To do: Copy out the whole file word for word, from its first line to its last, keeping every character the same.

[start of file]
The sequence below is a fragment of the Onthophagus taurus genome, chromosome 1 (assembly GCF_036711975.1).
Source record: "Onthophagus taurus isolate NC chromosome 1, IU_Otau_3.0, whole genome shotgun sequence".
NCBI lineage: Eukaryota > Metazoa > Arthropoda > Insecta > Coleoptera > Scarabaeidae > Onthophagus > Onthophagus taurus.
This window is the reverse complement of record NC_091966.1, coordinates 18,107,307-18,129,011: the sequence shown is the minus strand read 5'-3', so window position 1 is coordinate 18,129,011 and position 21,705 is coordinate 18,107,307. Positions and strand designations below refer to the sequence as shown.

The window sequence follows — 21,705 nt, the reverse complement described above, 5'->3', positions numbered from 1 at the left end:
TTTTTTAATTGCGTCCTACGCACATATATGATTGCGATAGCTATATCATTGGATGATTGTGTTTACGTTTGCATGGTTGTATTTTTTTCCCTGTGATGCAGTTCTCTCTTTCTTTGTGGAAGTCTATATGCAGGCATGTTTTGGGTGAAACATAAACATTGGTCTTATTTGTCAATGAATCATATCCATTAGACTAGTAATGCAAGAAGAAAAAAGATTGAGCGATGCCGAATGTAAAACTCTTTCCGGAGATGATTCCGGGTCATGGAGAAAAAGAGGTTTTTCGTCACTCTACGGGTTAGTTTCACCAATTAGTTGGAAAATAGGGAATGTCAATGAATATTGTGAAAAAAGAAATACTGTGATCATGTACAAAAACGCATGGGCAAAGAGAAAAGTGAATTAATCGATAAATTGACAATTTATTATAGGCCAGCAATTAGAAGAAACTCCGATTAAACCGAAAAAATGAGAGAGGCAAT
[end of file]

The sequence below is a fragment of the Onthophagus taurus genome, chromosome 1 (assembly GCF_036711975.1).
Source record: "Onthophagus taurus isolate NC chromosome 1, IU_Otau_3.0, whole genome shotgun sequence".
NCBI lineage: Eukaryota > Metazoa > Arthropoda > Insecta > Coleoptera > Scarabaeidae > Onthophagus > Onthophagus taurus.
This window is the reverse complement of record NC_091966.1, coordinates 18,107,307-18,129,011: the sequence shown is the minus strand read 5'-3', so window position 1 is coordinate 18,129,011 and position 21,705 is coordinate 18,107,307. Positions and strand designations below refer to the sequence as shown.

The window sequence follows — 21,705 nt, the reverse complement described above, 5'->3', positions numbered from 1 at the left end:
TTTTTTAATTGCGTCCTACGCACATATATGATTGCGATAGCTATATCATTGGATGATTGTGTTTACGTTTGCATGGTTGTATTTTTTTCCCTGTGATGCAGTTCTCTCTTTCTTTGTGGAAGTCTATATGCAGGCATGTTTTGGGTGAAACATAAACATTGGTCTTATTTGTCAATGAATCATATCCATTAGACTAGTAATGCAAGAAGAAAAAAGATTGAGCGATGCCGAATGTAAAACTCTTTCCGGAGATGATTCCGGGTCATGGAGAAAAAGAGGTTTTTCGTCACTCTACGGGTTAGTTTCACCAATTAGTTGGAAAATAGGGAATGTCAATGAATATTGTGAAAAAAGAAATACTGTGATCATGTACAAAAACGCATGGGCAAAGAGAAAAGTGAATTAATCGATAAATTGACAATTTATTATAGGCCAGCAATTAGAAGAAACTCCGATTAAACCGAAAAAATGAGAGAGGCAAT